Budget calls for large Medicare/Medicaid cuts
The U.S. House of Representatives narrowly passed a Budget Resolution that mirrors legislation passed by the Senate last week. Passage of this bill allows passage of a tax reform bill in the Senate with a simple majority of 50 votes. The Budget Resolution, if followed by Congress, would increase the federal debt by an estimated $1.5 trillion over 10 years, even though it also calls for $473 billion in Medicare cuts and $1 trillion in Medicaid cuts over the same period. As has been widely reported, Congress and the Administration are now working on a tax reform proposal which would have required 60 votes in the Senate absent passage of this Budget Resolution. Republicans hold a narrow 52-48 seat Senate majority.
It is important to note that passage of budgetary legislation does not necessarily mean that federal spending or programs will automatically be cut. House and Senate Appropriations Committees, which oversee government spending, are free to ignore Budget Resolutions, and both the House and Senate would need to pass additional legislation for the Medicare and Medicaid spending cuts envisioned in the budget to occur. Passage of this Budget Resolution, however, enables the Senate to consider health care reform legislation in 2018 with only a 50 vote majority required for passage. The Senate, as is well known, failed to gain 50 votes to pass major health care reform legislation under the 2017 Budget Resolution that expired in late September.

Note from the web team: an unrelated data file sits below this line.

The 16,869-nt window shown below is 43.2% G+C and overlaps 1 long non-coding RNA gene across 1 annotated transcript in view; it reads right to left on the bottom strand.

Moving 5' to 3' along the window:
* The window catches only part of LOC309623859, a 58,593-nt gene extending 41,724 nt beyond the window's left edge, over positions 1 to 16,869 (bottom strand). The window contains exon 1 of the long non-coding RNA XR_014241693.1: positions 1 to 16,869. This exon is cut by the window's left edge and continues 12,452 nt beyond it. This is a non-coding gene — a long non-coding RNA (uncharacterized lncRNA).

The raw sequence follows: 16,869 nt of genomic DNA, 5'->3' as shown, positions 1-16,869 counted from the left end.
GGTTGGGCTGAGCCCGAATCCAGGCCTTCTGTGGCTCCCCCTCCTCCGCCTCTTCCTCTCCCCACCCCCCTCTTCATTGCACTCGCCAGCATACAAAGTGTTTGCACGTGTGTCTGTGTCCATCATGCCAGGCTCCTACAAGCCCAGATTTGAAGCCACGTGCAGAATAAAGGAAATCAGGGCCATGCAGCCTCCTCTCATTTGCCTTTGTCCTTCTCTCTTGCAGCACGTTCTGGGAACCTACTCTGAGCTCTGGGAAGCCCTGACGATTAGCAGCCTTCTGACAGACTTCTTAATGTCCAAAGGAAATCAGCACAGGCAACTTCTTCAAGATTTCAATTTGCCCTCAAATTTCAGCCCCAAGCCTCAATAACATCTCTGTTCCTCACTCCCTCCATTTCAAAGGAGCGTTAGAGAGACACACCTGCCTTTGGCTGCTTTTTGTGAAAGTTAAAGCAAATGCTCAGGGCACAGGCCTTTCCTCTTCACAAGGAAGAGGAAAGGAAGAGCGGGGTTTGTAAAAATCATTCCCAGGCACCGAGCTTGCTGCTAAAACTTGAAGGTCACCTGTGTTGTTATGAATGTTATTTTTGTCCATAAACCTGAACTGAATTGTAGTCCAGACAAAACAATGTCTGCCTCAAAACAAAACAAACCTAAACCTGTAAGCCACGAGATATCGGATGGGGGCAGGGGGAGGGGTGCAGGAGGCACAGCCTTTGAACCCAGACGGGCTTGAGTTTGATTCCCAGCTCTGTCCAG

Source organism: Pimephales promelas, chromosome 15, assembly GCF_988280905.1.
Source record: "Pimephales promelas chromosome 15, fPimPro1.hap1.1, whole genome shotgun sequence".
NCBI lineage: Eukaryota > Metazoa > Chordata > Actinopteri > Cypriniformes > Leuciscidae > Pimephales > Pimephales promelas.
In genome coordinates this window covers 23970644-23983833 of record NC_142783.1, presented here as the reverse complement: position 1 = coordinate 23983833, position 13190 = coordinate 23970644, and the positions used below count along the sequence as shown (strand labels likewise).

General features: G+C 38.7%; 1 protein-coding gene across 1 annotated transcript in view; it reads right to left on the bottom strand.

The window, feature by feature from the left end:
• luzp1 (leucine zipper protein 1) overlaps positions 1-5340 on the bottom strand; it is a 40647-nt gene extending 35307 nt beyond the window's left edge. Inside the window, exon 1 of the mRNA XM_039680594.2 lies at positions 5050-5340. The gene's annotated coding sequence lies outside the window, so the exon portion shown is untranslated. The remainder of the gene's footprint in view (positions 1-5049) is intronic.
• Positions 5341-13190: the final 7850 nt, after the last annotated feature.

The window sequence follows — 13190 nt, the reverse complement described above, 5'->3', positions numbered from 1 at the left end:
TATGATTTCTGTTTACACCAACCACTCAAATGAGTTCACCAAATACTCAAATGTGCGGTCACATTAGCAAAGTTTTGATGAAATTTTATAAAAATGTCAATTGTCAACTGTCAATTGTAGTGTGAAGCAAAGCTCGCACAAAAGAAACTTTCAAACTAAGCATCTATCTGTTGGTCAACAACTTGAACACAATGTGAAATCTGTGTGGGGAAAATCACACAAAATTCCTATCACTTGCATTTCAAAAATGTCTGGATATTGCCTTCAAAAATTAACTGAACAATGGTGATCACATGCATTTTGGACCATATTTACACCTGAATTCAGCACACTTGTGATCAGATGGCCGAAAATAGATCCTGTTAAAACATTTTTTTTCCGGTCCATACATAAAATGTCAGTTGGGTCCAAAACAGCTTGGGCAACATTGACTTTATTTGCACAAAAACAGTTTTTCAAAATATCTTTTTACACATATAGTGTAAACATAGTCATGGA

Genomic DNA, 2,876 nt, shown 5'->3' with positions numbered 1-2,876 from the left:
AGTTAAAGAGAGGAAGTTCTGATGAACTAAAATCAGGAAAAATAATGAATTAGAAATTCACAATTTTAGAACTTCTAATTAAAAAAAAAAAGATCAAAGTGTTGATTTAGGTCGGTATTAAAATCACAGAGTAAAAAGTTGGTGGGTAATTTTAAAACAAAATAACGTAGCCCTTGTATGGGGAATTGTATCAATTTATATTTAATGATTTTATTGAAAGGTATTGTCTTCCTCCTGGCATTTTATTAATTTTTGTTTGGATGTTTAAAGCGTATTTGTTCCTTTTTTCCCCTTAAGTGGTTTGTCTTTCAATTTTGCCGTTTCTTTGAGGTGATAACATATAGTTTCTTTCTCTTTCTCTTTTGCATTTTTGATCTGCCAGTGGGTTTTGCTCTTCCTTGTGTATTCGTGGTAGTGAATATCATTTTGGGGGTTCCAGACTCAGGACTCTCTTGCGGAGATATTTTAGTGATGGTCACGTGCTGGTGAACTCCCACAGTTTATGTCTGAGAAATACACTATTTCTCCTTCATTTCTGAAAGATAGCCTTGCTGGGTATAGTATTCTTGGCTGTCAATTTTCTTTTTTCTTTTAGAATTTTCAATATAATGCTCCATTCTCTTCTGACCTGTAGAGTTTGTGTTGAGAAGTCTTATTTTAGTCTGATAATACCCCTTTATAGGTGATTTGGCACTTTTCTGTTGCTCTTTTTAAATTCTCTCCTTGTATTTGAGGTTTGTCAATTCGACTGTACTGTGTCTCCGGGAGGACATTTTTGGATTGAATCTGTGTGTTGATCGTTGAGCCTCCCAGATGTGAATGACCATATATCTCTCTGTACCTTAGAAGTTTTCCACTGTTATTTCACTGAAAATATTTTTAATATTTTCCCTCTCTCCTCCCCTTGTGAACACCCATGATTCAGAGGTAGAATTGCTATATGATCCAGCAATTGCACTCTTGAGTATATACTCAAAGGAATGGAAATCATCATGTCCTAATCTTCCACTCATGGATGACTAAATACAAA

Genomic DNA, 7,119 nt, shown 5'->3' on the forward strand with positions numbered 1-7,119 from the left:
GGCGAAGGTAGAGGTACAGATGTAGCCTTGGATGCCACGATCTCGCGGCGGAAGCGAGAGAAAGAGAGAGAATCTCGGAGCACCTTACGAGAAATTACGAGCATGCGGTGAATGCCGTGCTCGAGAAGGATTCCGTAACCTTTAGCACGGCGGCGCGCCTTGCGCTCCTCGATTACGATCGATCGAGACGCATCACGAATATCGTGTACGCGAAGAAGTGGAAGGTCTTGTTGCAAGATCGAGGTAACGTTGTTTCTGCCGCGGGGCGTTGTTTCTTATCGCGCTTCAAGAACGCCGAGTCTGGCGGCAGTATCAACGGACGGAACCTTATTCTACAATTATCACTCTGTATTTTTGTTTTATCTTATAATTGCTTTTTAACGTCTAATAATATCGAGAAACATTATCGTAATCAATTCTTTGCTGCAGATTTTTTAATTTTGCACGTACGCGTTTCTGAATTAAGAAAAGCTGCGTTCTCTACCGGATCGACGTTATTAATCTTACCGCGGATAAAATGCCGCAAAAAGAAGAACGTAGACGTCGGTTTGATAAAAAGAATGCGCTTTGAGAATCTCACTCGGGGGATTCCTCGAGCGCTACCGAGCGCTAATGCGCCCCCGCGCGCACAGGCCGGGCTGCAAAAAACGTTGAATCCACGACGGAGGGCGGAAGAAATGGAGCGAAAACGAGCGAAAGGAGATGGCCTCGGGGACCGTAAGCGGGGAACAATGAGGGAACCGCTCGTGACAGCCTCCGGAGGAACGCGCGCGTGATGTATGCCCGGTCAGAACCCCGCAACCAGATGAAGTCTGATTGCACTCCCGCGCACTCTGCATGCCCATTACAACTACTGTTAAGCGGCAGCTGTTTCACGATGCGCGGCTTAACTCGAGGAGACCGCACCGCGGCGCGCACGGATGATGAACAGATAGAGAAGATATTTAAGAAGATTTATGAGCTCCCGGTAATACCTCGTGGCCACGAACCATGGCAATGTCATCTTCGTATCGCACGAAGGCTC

AOTA has consistently maintained that health care reform legislation should not dramatically reduce Medicaid spending or eliminate Essential Health Benefits mandates that ensure that patients have access to a wide array of essential services, including occupational therapy. In addition, AOTA champions improving access to meaningful coverage and health care services. Moving forward, AOTA would oppose major changes to Medicare that would result in the kinds of cuts proposed in the budget. We will continue to monitor health care reform proposals in Congress and will fully engage if the cuts proposed in the budget were to be considered in the coming year.